November 19, 2020

Captive Insurance Companies: A 2020 Year-End Update

Captive Insurance Companies: A 2020 Year-End Update Insurance

Insurance is a contract whereby an individual or entity (the “insured”) pays a fee to a second party in return for financial protection against losses. An insurance company issues multiple contracts to multiple insureds with the goal of making a profit from a net gain between claims paid for losses and cumulative premiums received along with earnings from investment of those premiums. A captive insurance company (“captive”) is an insurance company owned and controlled by the insureds.

In the U.S., a small “captive” has tax benefits as outlined by Internal Revenue Code Section 831(b), which allows small captive insurers to pay federal taxes only on investment income, not on underwriting income. The maximum allowable premium for an 831(b) captive is $2.2 million annually.

During the early 2010s, the IRS started investigating captives for abusive transactions. In 2016, the IRS published Notice 2016-66 in which the agency advised that micro-captive insurance transactions have the potential for tax avoidance or evasion. The IRS filed suit against companies paying premiums to captives and won three major lawsuits starting in 2017. The Tax Court articulated four factors that indicate an arrangement constituting insurance:

  • Insurance risk,
  • Risk shifting to the insurer,
  • Risk distribution, and
  • Commonly accepted notions of insurance.

In these three cases, the Tax Court concluded that contracts between the captives and defendant companies had not passed the risk. In 2019, the IRS offered settlements to companies paying premiums to captives, which the IRS reported were accepted by 80% of the companies receiving such notice.


  • Related Captives – The type of captive that was the focus of the IRS investigations and lawsuits. The lawsuits were not because of the relationship between the captive and the operating company. The lawsuits were based on the failure of the captives to meet the four factors above.
  • Group Captives – Owned by a number of different companies generally in the same industry. The goal is for the operating company owners to have a lower cost of insurance. Premiums on a commercial insurance policy need to cover losses from well-run companies with less insurable incidents as well as losses from companies with greater insurable incidents. Generally, owners of the group captive are better risks than the general population because the owners make the decision to admit better risk companies as owners and insureds. Group captives are generally managed by an insurance professional who also places reinsurance policies for excess losses.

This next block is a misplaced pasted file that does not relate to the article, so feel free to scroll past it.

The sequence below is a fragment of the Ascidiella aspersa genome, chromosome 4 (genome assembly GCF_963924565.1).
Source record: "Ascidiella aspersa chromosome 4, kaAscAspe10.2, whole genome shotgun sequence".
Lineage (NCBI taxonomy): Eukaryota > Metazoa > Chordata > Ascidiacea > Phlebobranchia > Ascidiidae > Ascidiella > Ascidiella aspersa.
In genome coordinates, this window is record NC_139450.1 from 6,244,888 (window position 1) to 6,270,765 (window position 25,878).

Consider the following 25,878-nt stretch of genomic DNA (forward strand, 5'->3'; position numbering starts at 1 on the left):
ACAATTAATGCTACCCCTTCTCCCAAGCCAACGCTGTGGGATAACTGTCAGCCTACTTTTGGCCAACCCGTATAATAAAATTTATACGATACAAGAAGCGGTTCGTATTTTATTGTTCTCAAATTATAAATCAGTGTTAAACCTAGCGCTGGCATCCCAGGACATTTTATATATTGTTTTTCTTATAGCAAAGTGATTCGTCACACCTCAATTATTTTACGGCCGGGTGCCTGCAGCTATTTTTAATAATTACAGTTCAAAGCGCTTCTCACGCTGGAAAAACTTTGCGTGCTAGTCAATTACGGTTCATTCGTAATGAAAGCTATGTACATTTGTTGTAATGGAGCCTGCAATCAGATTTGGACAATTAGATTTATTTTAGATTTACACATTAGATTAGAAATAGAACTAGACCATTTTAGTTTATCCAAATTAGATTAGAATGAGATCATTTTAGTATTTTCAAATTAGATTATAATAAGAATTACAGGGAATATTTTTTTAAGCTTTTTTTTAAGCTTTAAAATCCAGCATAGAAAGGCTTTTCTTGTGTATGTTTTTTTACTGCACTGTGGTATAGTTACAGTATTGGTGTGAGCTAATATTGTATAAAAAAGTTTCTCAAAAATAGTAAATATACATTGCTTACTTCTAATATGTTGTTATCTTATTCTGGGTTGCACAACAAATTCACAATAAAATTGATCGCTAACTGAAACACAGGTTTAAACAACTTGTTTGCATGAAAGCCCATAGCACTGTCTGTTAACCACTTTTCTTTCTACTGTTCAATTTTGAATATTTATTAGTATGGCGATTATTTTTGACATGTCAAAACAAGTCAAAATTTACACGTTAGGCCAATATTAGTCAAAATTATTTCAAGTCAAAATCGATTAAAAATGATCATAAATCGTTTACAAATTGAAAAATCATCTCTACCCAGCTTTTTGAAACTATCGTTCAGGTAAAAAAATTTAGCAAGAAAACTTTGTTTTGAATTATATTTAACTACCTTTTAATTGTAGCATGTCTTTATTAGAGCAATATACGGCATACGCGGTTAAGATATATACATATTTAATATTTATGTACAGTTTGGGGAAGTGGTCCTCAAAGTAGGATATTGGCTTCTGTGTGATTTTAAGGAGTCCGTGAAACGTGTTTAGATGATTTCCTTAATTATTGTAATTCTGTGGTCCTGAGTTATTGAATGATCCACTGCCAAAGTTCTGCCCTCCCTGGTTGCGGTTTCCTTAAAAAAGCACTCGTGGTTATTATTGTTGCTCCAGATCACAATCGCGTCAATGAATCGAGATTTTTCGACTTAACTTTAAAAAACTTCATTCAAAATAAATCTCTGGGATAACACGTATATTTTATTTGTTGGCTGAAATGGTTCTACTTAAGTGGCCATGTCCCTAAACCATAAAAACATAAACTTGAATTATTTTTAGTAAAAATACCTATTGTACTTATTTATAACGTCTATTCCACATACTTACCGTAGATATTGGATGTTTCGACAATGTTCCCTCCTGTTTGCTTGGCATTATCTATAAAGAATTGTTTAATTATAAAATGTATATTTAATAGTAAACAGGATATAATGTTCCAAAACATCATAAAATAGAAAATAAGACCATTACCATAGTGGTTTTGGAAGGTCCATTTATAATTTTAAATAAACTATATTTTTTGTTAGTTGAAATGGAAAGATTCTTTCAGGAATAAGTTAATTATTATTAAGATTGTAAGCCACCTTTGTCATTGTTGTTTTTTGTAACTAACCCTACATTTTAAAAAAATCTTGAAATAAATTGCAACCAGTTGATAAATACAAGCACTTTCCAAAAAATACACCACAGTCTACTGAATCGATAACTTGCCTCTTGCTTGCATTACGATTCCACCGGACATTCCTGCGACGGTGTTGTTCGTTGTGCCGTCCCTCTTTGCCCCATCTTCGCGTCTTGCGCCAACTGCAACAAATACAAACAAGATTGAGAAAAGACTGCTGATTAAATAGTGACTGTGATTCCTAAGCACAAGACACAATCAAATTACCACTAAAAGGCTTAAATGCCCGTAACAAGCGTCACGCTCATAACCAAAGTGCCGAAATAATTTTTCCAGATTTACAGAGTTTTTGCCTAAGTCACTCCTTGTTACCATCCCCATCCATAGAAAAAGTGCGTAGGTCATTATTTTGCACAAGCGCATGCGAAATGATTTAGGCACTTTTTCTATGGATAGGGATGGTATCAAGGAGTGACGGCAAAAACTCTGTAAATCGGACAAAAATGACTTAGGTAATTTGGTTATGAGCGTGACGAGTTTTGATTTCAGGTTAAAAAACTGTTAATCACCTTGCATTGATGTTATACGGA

• Association Captives – Similar to a group captive except that it is affiliated with an association, members of which have a shared focus. Generally, all members of the association can be members of the captive.
  • Industry Captives – Similar to an association captive except that its members are from the same industry. Often it is established to solve a specific insurance problem such as the unavailability of a specific type of insurance.


A captive can be a viable solution for insurance cost savings when the following requirements are met:

  • The captive has a real risk of loss from claims.
  • There is a shift of risk from the company to the related captive.
  • The risk is distributed among all members of a group, association or industry captive.
  • The captive behaves like an insurance company.

A properly formed and managed captive insurance company can provide a client company with significant cost savings and benefits. Risks of a defective captive occur when premiums are significantly larger than they would be if the coverage were purchased from an unrelated commercial insurance company; the premiums are not paid consistently; or when there is no actuarial analysis in setting premiums. The management of the captive can come into question should the captive not conform with the laws of the jurisdiction in which it is incorporated, or if there is not sufficient capital to assume the risk of claims. The captive’s assets should not include any type of illiquid assets not normally held by an insurance company. Also, there should be no “transactions of interest” with the owners of the captive. Typical transactions of interest include financing by or loans to an owner, as the captive can’t be treated as the company or owner’s “piggy bank.”


In establishing a captive, to avoid these issues, owners should engage a consultant with expertise in insurance and actuarial operations. In many cases, a company interested in starting a captive can achieve significant cost savings by instead joining an industry or association captive that is already formed.

If a captive is set up and managed correctly, it is possible for a company to lower its insurance premiums. Eventually, upon the dissolution of the business, the owners can reclaim any funds remaining after paying claims. The related captive has a difficult, but not impossible task, meeting the above requirements. However, with the right counsel and planning, the related captive can provide insurance to its related company and end the year with a non-taxable profit.

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